Healthcare Revenue Cycle Management, ICD-10, Claims Reimbursement, Medicare, Medicaid

Value-Based Care News

Declining Accountable Care Organizations Represent Expansion

By Jacqueline DiChiara

The dawn of 2015 for the healthcare industry began with the Centers for Medicare & Medicaid Services (CMS) announcing an additional 89 provider organizations enrolling in the Medicare Shared Savings Program (MSSP) as accountable care organizations (ACOs).

ACOs — groups of doctors, hospitals, and other healthcare providers that collectively coordinate efforts to provide Medicare beneficiaries in fee-for-service quality coordinated care — can share in any Medicare generated savings if they meet specified identified quality objectives. Healthcare providers acknowledge responsibility for a distinct population’s cost and quality of care.

The implementation of a trifold objective within the healthcare industry means changing how providers are paid by focusing on effectively meeting specific cost and quality benchmarks, says Donald Berwick, President Emeritus and Senior Fellow at the Institute for Healthcare Improvement, et al.

“Improving the U.S. health care system requires simultaneous pursuit of three aims: improving the experience of care, improving the health of populations, and reducing per capita costs of health care,” explains Berwick.

CMS acknowledged that when provider organizations join the MSSP as ACOs, this is merely one facet of a continued vision to advance the coordinated management and assimilated integration of care Medicare beneficiaries receive.

Recent numbers represent a reduction in new entrants in comparison with those previously reported within the last several years. 2014 began with CMS announcing one hundred and twenty three new MSSP ACOs. 2013 began with CMS announcing one hundred and six new MSSP ACOS.

While this year’s new entrants are a smaller cohort than those that joined in 2013 and 2014, they represent a continuation of the expansion of the accountable care movement,” says David Muhlestein, PhD, Director of Research at Leavitt Partners.

“There is strong support for this care delivery approach to continue,” says Muhlestein.

The government actively supports and endorses transitioning half of Medicare payments to alternative payment models, including ACO-based arrangements, as states seek to control the Medicaid costs.

“In 2014 alone, existing Shared Savings Program ACOs added almost 17,000 healthcare providers, and the 89 new ACOs will bring approximately 23,000 additional physicians and other providers into the ACO program starting January 1,” says CMS. “The growth of this program for providing health care has been continued and consistent since its inception, and we are encouraged by that interest.”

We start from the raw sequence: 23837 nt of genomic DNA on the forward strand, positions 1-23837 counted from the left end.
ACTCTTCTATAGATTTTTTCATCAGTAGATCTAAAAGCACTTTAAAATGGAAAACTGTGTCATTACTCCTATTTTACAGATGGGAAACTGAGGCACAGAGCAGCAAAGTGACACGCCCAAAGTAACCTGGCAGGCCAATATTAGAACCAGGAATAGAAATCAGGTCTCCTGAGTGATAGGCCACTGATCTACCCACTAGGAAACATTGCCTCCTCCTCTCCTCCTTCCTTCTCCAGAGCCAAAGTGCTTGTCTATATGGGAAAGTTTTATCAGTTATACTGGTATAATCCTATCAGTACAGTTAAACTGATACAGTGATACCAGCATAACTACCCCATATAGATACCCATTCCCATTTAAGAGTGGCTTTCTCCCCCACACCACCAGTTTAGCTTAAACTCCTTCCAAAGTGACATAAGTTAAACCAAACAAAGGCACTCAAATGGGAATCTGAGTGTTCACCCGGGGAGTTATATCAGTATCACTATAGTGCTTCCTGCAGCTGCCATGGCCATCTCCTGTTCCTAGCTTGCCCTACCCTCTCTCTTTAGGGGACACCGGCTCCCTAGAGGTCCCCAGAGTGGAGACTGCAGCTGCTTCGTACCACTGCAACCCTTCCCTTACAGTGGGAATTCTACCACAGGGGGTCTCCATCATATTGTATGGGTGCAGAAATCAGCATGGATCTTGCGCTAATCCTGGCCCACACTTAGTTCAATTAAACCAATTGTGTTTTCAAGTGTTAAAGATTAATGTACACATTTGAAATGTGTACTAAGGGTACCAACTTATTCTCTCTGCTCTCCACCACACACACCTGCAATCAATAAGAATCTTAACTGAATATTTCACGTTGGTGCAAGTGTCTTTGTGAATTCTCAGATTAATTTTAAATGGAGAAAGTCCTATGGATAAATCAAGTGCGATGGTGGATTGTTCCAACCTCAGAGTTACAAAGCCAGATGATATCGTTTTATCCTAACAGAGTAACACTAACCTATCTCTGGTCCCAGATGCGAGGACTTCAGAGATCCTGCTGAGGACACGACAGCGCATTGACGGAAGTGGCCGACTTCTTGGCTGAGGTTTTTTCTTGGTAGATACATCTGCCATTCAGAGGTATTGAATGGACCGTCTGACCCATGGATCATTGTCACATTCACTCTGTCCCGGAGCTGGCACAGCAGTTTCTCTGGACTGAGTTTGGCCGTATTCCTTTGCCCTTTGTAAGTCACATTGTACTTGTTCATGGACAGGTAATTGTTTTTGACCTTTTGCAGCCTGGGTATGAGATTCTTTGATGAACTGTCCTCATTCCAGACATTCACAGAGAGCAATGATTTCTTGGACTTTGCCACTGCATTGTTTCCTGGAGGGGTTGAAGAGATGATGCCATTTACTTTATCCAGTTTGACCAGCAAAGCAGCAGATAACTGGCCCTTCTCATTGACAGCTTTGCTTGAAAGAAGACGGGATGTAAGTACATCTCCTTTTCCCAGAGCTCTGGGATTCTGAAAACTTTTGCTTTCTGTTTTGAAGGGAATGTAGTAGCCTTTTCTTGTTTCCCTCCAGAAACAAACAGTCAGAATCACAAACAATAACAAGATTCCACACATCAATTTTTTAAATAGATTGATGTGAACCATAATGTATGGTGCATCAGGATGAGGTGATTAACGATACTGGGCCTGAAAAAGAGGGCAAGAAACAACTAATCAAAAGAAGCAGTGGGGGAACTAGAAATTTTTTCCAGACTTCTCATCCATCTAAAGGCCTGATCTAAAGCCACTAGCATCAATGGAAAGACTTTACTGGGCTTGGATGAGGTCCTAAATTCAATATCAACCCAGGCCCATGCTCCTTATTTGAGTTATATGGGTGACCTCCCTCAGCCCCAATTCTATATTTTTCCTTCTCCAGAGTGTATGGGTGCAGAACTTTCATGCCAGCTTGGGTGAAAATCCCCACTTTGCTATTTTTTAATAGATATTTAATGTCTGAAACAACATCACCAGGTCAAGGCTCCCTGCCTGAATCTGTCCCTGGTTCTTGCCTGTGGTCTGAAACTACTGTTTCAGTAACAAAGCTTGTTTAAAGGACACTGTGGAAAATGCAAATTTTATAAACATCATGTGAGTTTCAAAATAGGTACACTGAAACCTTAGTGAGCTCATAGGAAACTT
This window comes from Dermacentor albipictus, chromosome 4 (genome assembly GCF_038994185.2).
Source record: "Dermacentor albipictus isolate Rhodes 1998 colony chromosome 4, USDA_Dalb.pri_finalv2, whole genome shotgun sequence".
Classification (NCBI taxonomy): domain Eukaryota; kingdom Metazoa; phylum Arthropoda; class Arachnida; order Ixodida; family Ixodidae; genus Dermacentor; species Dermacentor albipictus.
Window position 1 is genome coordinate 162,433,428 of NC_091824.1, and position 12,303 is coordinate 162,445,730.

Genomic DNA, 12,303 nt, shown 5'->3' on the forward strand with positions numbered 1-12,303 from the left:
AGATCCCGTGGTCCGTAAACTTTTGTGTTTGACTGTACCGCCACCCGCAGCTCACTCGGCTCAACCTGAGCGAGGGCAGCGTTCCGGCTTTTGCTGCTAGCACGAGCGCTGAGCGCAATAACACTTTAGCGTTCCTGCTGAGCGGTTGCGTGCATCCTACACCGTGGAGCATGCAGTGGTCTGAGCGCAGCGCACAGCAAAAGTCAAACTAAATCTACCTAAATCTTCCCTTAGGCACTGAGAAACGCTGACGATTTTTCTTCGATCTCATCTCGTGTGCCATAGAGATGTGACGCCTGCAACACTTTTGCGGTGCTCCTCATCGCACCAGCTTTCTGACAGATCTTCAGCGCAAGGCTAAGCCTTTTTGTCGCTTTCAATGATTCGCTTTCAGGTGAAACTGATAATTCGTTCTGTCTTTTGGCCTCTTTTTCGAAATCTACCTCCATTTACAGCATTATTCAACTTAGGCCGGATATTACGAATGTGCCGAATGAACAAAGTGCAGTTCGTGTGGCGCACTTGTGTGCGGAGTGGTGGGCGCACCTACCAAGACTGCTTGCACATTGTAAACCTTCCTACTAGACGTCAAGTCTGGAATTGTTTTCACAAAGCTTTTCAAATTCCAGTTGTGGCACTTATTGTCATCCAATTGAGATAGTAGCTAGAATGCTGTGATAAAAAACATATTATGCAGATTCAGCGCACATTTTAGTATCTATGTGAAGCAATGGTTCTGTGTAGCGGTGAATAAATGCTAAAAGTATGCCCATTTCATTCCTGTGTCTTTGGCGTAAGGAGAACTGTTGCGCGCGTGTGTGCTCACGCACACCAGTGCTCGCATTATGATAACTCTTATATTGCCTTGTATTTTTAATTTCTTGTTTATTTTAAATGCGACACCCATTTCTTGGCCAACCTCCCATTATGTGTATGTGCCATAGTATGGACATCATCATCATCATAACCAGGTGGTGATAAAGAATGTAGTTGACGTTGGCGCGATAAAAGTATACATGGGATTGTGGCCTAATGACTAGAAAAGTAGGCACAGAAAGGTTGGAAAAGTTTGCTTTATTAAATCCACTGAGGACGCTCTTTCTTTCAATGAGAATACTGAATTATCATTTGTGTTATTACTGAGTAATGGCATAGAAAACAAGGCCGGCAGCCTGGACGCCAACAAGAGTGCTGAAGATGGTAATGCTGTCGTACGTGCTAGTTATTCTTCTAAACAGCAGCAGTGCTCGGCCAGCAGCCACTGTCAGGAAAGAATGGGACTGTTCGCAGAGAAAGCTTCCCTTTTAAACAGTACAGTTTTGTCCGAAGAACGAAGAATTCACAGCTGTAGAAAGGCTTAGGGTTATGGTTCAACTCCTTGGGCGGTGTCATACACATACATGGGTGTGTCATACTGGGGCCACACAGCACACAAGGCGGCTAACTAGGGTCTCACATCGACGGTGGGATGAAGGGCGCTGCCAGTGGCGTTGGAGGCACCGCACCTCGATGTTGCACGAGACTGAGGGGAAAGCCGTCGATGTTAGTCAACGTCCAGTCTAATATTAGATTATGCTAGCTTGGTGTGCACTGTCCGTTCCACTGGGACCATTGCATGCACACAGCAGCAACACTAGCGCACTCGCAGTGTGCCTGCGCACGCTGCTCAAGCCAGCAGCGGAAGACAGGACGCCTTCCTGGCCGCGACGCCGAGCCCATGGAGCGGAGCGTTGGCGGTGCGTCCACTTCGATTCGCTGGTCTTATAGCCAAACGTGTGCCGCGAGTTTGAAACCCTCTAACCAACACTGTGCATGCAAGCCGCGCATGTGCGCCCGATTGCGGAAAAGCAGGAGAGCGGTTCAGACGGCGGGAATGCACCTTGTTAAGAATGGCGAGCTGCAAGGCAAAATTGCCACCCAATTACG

Since ACOs first started to participate in early 2012, thousands of healthcare providers now participate in the program to collectively provide improved care to Medicare’s seniors and people with disabilities, says CMS.

As RevCycleIntelligence wrote last month, it is expected that thirty percent of traditional, fee-for-service Medicare payments will transition into value-based payments via alternative payment models by the end of 2016. This number includes ACOs. HHS additionally proposed to shift eighty-five percent of traditional fee-for-service Medicare payments to quality of value within the next year.

According to active ACO tracking conducted since 2010, one hundred and twenty organizations have become ACOs in both public and private programs. This brings the total number of organizations since 2011 to seven hundred and forty-four.

According to a Muhlestein’s Leavitt Partners report, while only nine states do not have ACOs, less than half of all three hundred and six Hospital Referral Regions (HRRs) have an ACO.

“This clustering within HRRs suggests that competing health systems are simultaneously creating ACOs,” the report confirms. “This may arise from providers in a market who seek to match or copy what a competitor is doing or it may be indicative of previously-integrated systems that are better prepared to become ACOs.”

The report confirms a clear trend toward hospital systems sponsoring ACO development since they accounted for over sixty percent of all sponsoring entities.

Muhlestein says the growth in the total number of ACOs and the associated number of covered lives is only part of the story. Overall, there are over one thousand known contracts for seven hundred and forty four ACOs, he adds.

As the growth of the accountable care movement continues, 2015 will be a deciding year as to whether the ACO model will effectively make the shift from a series of exploratory programs toward mainstream nationwide adoption, says Muhlestein.

Although becoming an ACO involves significant time and resources, such research may hopefully predict the success of ACOs within the future direction of the healthcare industry as progression into value-based and consumer-centric care approaches moving closer into the new dawn of ICD-10 implementation.

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